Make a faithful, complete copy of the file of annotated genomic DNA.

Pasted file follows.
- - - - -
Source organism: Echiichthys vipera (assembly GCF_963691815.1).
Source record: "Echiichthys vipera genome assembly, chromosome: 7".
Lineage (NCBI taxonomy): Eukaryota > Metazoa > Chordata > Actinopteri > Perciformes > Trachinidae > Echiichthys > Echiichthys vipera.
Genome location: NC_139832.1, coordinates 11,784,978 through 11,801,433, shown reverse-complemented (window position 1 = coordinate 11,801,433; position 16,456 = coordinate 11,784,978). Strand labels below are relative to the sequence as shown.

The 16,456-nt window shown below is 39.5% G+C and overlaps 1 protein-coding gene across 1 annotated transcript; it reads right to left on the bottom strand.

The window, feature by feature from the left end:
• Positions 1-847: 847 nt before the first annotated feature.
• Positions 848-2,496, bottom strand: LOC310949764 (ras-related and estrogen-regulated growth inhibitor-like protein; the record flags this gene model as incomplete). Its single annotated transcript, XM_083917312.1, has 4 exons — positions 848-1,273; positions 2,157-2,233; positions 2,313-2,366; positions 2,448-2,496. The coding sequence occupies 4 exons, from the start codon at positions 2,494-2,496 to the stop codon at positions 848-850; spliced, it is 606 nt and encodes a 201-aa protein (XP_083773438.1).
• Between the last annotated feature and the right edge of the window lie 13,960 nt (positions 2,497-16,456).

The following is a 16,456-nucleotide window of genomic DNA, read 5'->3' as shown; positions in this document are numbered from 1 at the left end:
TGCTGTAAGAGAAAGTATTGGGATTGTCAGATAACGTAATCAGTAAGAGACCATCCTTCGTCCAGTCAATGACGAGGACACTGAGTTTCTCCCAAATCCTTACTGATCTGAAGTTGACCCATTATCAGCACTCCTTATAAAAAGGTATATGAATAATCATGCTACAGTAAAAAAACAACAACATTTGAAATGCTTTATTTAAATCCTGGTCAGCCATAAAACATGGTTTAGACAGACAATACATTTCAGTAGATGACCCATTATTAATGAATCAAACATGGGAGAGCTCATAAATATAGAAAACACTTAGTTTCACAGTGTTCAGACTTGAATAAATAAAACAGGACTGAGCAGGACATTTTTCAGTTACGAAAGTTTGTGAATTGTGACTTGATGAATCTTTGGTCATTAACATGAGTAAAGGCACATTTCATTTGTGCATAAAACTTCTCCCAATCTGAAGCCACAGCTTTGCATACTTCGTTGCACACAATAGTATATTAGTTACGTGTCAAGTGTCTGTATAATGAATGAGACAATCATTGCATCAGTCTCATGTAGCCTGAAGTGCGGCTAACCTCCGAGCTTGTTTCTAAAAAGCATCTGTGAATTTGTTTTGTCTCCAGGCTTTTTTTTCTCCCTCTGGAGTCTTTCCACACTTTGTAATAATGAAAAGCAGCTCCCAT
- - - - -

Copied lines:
Source organism: Echiichthys vipera (assembly GCF_963691815.1).
Source record: "Echiichthys vipera genome assembly, chromosome: 7".
Lineage (NCBI taxonomy): Eukaryota > Metazoa > Chordata > Actinopteri > Perciformes > Trachinidae > Echiichthys > Echiichthys vipera.
Genome location: NC_139832.1, coordinates 11,784,978 through 11,801,433, shown reverse-complemented (window position 1 = coordinate 11,801,433; position 16,456 = coordinate 11,784,978). Strand labels below are relative to the sequence as shown.

The 16,456-nt window shown below is 39.5% G+C and overlaps 1 protein-coding gene across 1 annotated transcript; it reads right to left on the bottom strand.

The window, feature by feature from the left end:
• Positions 1-847: 847 nt before the first annotated feature.
• Positions 848-2,496, bottom strand: LOC310949764 (ras-related and estrogen-regulated growth inhibitor-like protein; the record flags this gene model as incomplete). Its single annotated transcript, XM_083917312.1, has 4 exons — positions 848-1,273; positions 2,157-2,233; positions 2,313-2,366; positions 2,448-2,496. The coding sequence occupies 4 exons, from the start codon at positions 2,494-2,496 to the stop codon at positions 848-850; spliced, it is 606 nt and encodes a 201-aa protein (XP_083773438.1).
• Between the last annotated feature and the right edge of the window lie 13,960 nt (positions 2,497-16,456).

The following is a 16,456-nucleotide window of genomic DNA, read 5'->3' as shown; positions in this document are numbered from 1 at the left end:
TGCTGTAAGAGAAAGTATTGGGATTGTCAGATAACGTAATCAGTAAGAGACCATCCTTCGTCCAGTCAATGACGAGGACACTGAGTTTCTCCCAAATCCTTACTGATCTGAAGTTGACCCATTATCAGCACTCCTTATAAAAAGGTATATGAATAATCATGCTACAGTAAAAAAACAACAACATTTGAAATGCTTTATTTAAATCCTGGTCAGCCATAAAACATGGTTTAGACAGACAATACATTTCAGTAGATGACCCATTATTAATGAATCAAACATGGGAGAGCTCATAAATATAGAAAACACTTAGTTTCACAGTGTTCAGACTTGAATAAATAAAACAGGACTGAGCAGGACATTTTTCAGTTACGAAAGTTTGTGAATTGTGACTTGATGAATCTTTGGTCATTAACATGAGTAAAGGCACATTTCATTTGTGCATAAAACTTCTCCCAATCTGAAGCCACAGCTTTGCATACTTCGTTGCACACAATAGTATATTAGTTACGTGTCAAGTGTCTGTATAATGAATGAGACAATCATTGCATCAGTCTCATGTAGCCTGAAGTGCGGCTAACCTCCGAGCTTGTTTCTAAAAAGCATCTGTGAATTTGTTTTGTCTCCAGGCTTTTTTTTCTCCCTCTGGAGTCTTTCCACACTTTGTAATAATGAAAAGCAGCTCCCAT